The Italian Conceptual artist Maurizio Cattelan is being sued in Paris over intellectual property infringement. The French sculptor Daniel Druet claims that he is the creator of nine works credited to the Post Pop artist Maurizio Cattelan. This includes his well-known kneeling effigy of Adolf Hitler. The lawsuit, if successful, would credit M. Druet as “exclusive author” of the Cattelan sculptures. He is seeking five million euros ($5.25 million) from the Perrotin gallery, which represents Cattelan, and the Monnaie de Paris, a museum which staged a Cattelan retrospective in 2016. Paris seems to be the go-to place for suing artists. A recent case saw the artist Jeff Koons taken to court over IP infringement. Unfortunately, he has lost the case, and it is now in the process of appealing.
Maurizio Cattelan was born in Padua in 1960. Cattelan is admired for his satirical sense of humour, often conveyed through hyperrealistic sculpture. He takes inspiration from pop culture and history and his upbringing in twentieth-century Italy to make work that profoundly questions socially ingrained norms and expectations. Cattelan’s work has been shown in major institutions and museums around the world: he participated in 1993, 1997, 1999, 2001, 2003 and 2011 Venice Biennales as well the 2004 Whitney Biennial and was the subject of a 2011 retrospective titled “All” at the Solomon R. Guggenheim Museum in New York and a 2016 retrospective at La Monnaie de Paris. He has exhibited artworks at Tate Modern, Tate Britain, and the Royal Academy in London. The artist lives and works between Milan and New York.
New York Auction Industry Scraps Regulation
Rules instated thirty years ago governing the Auction industry have been abolished in New York. The regulations were created to make the industry more transparent. As a result, auction houses will no longer need to be licenced from 15 June. The measures are part of a stimulus to kick start enterprises in the wake of the pandemic.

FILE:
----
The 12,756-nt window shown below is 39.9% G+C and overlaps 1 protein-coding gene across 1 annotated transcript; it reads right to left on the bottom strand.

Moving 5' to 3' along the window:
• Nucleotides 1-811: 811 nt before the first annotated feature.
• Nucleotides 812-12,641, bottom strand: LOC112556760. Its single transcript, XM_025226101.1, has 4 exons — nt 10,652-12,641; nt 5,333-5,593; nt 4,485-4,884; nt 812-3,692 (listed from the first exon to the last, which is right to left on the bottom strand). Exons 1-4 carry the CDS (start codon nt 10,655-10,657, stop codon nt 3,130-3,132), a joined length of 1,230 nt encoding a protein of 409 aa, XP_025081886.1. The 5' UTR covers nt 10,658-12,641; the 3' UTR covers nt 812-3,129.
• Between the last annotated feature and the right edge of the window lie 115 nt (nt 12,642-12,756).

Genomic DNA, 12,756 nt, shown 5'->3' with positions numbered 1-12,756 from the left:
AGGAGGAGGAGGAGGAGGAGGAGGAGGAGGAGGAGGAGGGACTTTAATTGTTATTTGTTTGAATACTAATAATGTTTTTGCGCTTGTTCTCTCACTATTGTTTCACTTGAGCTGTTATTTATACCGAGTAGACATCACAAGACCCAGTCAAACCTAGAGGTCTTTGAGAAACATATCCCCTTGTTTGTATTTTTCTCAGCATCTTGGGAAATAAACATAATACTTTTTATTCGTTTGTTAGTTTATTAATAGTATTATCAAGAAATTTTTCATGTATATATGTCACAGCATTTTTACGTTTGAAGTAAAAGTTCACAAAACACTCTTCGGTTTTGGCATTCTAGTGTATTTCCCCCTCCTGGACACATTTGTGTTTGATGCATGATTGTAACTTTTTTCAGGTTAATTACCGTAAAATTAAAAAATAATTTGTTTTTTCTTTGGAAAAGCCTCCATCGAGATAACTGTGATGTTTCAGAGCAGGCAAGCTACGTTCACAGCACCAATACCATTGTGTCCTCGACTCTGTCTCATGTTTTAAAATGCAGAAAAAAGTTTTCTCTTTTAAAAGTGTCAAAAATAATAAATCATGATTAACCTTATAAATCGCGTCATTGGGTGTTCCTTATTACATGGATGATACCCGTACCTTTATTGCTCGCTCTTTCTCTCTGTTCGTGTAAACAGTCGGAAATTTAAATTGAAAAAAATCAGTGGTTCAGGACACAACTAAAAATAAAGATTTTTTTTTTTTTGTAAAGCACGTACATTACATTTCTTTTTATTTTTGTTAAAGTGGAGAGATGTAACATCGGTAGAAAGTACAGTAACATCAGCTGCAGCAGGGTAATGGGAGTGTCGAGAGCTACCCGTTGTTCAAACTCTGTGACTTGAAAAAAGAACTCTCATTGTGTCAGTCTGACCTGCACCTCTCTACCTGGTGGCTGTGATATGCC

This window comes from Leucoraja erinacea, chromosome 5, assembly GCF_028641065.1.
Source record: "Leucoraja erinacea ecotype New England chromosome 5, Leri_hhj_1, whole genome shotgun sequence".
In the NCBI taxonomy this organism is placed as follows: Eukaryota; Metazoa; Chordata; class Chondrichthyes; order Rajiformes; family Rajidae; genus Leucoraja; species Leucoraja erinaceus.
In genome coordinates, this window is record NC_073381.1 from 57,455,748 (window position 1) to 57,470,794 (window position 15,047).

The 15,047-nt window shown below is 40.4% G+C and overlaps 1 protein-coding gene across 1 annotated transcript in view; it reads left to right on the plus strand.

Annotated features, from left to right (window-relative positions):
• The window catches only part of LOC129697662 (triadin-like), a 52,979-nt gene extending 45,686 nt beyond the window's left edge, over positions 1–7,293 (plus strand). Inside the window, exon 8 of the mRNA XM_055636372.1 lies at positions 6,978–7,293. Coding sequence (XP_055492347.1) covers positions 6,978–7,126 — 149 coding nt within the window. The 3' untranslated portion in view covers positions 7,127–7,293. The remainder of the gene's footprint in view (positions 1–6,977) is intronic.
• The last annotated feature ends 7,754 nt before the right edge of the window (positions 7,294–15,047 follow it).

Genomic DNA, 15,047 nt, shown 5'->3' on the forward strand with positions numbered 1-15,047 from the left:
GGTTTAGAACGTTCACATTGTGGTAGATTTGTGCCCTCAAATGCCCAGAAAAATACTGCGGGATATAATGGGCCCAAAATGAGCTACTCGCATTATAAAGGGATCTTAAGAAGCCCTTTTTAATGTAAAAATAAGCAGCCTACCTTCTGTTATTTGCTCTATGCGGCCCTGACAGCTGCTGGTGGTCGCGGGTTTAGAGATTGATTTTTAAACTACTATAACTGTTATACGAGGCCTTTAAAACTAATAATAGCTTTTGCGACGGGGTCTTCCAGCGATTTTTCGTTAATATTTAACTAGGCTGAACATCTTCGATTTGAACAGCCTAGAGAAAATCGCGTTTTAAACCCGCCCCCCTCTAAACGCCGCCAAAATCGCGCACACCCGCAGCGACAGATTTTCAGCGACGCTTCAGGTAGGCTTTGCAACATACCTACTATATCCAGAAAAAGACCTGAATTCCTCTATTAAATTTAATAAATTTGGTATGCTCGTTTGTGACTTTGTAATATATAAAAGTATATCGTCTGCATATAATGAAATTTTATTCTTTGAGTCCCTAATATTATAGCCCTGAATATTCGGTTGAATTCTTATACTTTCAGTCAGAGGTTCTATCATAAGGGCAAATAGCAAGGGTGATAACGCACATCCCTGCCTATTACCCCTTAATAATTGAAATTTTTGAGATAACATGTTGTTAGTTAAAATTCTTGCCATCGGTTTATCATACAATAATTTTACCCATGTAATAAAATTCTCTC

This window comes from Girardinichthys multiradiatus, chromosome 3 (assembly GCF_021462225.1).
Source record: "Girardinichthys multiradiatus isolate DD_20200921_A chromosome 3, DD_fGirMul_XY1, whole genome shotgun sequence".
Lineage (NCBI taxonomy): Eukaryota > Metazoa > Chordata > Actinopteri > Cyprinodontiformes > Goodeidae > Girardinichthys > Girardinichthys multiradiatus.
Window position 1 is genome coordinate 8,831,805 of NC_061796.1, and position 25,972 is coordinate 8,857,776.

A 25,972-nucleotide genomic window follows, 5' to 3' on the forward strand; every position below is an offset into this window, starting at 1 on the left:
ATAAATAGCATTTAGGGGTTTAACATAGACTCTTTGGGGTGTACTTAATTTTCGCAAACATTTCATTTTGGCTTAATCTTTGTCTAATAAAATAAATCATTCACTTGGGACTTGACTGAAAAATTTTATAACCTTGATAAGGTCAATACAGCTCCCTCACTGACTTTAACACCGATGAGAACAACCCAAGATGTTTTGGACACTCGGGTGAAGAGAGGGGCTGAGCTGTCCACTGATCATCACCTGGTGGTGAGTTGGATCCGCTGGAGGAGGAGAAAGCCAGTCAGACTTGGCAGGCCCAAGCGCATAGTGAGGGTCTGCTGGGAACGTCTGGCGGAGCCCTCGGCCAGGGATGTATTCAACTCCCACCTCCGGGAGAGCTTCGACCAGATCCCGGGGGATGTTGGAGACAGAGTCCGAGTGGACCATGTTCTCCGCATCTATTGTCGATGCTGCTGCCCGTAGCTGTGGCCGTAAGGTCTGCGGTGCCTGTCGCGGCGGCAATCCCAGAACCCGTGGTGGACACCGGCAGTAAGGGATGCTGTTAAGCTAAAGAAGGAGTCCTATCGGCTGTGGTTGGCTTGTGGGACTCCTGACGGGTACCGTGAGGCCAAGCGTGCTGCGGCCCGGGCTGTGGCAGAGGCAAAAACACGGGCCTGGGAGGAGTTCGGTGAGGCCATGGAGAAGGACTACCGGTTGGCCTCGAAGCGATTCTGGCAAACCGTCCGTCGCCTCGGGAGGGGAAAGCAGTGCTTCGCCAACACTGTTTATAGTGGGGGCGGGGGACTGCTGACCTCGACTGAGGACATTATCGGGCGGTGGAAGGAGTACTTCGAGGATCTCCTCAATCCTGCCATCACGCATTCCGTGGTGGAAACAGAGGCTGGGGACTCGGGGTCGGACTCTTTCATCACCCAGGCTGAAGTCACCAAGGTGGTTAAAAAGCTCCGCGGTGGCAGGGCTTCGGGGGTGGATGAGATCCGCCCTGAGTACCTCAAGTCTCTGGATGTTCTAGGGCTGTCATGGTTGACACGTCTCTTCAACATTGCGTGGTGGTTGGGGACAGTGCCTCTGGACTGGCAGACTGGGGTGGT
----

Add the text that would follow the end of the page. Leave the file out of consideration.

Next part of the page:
The previous rules were created to protect clients from fraud and manipulation by auction houses. This would mean that the companies no longer need to disclose information like whether they have a financial stake in the lots for sale or whether they have a lower estimate than the reserve. Chandelier bidding beyond the reserve, where auctioneers create interest in a lot by bidding for it themselves, will also be allowed under the new guidelines.
The major players, Sotheby’s, Christie’s and Phillip’s, have said they would continue to follow the old guidelines. “numerous auction locations around the world”, a spokeswoman for Sotheby’s says its “policies are consistent and designed to operate fairly on a global basis and in the best interests of our clients”. A spokesperson for Christie’s in New York says the firm did not advocate for the changes to the regulations and will “continue to operate as we have been”, adding: “Christie’s holds itself to the highest ethical standards.” Meanwhile, a spokeswoman for Phillips says: “Notwithstanding the repeal of the auction regulations, Phillips remains committed to conducting its auctions fairly, transparently, and in the best interest of our clients.”